Sperm Oocyte Fusion and Oocyte Activation

After sperm penetration through the zona pellucida, the sperm plasma membrane fuses with the oocyte plasma membrane in a narrow equatorial region of the head, followed by incorporation of the whole spermatozoon to the oocyte by a phagocytosis-like process (1). All components of the spermatozoon, with the exception of nuclear DNA, are subsequently dismantled in the oocyte cytoplasm.

An immediate consequence of sperm-oocyte fusion is oocyte activation (2). Shortly after the fusion, a particular type of calcium signal is generated in mammalian oocytes. These signals were first described in the mouse (3), but similar signals were later observed in oocytes of all mammalian species, including the human (4,5). The temporal pattern of these signals is characterized by periodically repeated sharp increases (spikes) in free cytoplasmic calcium ion concentration, also referred to as calcium oscillations (Fig. 1). The spatial propagation of these signals takes the form of calcium waves of which the first is triggered at the sperm-fusion site (Fig. 2A). These phenomena are mediated by fluxes of calcium ions which enter the cytosolic compartment along the pre-existing concentration gradients, both from the extracellular space and from the intracellular calcium

Figure 1 Calcium oscillations, visualized with the use of the intracellular calcium indicator Fluo3, in a living human oocyte fertilized by subzonal insemination. Source: From Ref. 5.
Calcium Ions Fertilization

Figure 2 Confocal microscopy images of sperm-induced intracellular free calcium concentration increases, and the effects of protein kinase C(PKC) activation and inhibition. Calcium was visualized by fluorescence microscopy after loading oocytes with intracellular calcium indicator Fluo-3. Differences in fluorescence intensity were converted to color according to the scale bar where the lowest values are coded black. (A) The first sperm-induced calcium increase in a control, without any PKC modulation. (B) The first sperm-induced calcium increase in an oocyte pretreated with the PKC activator 4P-phorbol 12-myristate 13-acetate before the exposure to spermatozoa. (C) The first sperm-induced calcium increase in an oocyte pretreated with the PKC inhibitor chelerythrine before the exposure to spermatozoa. (D) One of the ongoing series of calcium increases in an oocyte exposed to the PKC inhibitor chelerythrine after sperm penetration. Source: From Ref. 6.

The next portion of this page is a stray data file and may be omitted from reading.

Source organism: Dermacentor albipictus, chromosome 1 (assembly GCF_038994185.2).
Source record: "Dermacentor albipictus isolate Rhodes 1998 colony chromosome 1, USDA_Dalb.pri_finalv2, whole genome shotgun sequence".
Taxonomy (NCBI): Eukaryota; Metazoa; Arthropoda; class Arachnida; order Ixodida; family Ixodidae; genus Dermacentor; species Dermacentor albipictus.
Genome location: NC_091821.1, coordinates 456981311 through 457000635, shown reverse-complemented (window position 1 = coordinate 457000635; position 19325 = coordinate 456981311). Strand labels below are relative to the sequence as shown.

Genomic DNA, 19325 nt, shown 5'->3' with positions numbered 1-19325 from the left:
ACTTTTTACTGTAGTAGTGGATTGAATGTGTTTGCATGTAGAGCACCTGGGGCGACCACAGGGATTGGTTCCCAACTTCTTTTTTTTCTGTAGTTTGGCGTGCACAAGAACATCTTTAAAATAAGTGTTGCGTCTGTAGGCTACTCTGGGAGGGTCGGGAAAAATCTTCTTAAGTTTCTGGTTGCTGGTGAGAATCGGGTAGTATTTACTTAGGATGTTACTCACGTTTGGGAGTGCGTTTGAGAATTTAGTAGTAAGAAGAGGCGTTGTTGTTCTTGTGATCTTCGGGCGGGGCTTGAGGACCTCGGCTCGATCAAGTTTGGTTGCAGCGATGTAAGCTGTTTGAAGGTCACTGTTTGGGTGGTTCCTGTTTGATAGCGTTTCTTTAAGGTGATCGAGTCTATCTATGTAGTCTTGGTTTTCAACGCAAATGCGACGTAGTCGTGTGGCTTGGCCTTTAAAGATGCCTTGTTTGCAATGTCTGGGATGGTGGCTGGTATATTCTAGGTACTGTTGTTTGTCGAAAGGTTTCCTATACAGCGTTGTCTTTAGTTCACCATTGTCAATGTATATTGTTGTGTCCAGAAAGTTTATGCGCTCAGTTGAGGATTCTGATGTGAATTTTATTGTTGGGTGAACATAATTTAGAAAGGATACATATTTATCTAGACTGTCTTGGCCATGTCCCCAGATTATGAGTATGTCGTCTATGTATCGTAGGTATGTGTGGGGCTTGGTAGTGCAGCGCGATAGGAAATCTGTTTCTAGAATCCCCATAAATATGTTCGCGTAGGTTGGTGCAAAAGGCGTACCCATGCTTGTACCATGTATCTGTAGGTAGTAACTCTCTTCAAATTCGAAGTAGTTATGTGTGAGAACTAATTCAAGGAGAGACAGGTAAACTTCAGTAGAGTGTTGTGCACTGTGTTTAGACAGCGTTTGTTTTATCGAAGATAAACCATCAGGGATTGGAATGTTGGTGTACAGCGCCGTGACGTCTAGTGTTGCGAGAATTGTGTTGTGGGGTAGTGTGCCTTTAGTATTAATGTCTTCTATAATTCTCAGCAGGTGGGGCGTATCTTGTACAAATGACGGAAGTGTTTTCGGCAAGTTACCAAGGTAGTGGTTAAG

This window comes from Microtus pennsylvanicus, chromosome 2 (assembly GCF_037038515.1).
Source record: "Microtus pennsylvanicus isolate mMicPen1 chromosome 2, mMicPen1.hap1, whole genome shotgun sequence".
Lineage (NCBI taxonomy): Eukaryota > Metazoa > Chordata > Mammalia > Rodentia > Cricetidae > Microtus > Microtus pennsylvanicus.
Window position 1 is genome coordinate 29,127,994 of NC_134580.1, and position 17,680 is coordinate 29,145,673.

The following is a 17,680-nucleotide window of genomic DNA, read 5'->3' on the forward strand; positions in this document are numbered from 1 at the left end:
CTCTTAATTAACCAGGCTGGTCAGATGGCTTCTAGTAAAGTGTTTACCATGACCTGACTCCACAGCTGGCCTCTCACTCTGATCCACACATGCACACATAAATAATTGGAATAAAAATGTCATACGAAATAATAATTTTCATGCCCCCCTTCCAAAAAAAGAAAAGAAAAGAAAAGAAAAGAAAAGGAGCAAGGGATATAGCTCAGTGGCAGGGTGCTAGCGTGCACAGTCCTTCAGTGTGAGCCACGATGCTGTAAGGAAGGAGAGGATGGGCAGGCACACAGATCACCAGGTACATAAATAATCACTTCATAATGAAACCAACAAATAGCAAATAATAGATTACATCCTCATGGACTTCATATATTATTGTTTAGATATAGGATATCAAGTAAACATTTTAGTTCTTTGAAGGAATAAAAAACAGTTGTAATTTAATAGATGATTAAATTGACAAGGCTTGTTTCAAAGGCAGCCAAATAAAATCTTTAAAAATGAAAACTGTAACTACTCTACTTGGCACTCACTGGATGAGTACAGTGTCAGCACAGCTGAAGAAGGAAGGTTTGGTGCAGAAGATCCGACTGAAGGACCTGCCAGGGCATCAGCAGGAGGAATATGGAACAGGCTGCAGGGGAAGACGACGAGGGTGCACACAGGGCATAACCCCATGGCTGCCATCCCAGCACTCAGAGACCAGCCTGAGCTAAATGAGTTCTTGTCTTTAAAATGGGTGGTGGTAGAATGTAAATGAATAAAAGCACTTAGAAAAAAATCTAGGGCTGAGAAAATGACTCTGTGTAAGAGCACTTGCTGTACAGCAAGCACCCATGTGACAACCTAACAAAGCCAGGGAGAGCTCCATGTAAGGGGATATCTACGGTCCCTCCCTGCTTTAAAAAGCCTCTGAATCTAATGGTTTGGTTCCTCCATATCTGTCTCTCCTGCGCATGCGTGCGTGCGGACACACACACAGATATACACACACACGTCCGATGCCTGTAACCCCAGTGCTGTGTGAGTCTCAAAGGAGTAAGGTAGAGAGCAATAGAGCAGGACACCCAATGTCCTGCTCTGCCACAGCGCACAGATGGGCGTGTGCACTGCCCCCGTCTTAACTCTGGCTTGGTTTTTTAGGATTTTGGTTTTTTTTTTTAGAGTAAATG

Figure 2 Confocal microscopy images of sperm-induced intracellular free calcium concentration increases, and the effects of protein kinase C(PKC) activation and inhibition. Calcium was visualized by fluorescence microscopy after loading oocytes with intracellular calcium indicator Fluo-3. Differences in fluorescence intensity were converted to color according to the scale bar where the lowest values are coded black. (A) The first sperm-induced calcium increase in a control, without any PKC modulation. (B) The first sperm-induced calcium increase in an oocyte pretreated with the PKC activator 4P-phorbol 12-myristate 13-acetate before the exposure to spermatozoa. (C) The first sperm-induced calcium increase in an oocyte pretreated with the PKC inhibitor chelerythrine before the exposure to spermatozoa. (D) One of the ongoing series of calcium increases in an oocyte exposed to the PKC inhibitor chelerythrine after sperm penetration. Source: From Ref. 6.

organelles rich in calcium stores, mainly the endoplasmic reticulum (6). The movements of calcium ions between different intracellular calcium-storing organelles and the cytosol are mediated by two types of receptor-gated calcium channels—the inositol-trisphosphate-gated one and the ryanodine-gated one (7)—whose sensitivity to calcium-induced calcium release is modified by an yet poorly defined sperm-borne factor (8) so as to promote the ability of the oocyte calcium homeostasis machinery (the complex of calcium channels and calcium pumps) to generate calcium waves and calcium oscillations. The steady state required for the maintenance of calcium waves and calcium oscillations is likely to depend on a fine tuning of the phosphor-ylation status of components of the receptor-gated calcium channels, as these phenomena are disturbed by both activators (Fig. 2B) and inhibitors (Fig. 2C and D) of protein kinase C (PKC) (6).

Oocyte activation triggers the cortical reaction which modifies the properties of the zona pellucida by rendering it resistant to penetration of supernumerary spermatozoa (1). Moreover, it reactivates the cell cycle of the fertilized oocyte by removing substances which maintain the temporary arrest at metaphase of the second meiotic division; this event launches the beginning of the mitotic cell cycle of the newly formed embryo (1).

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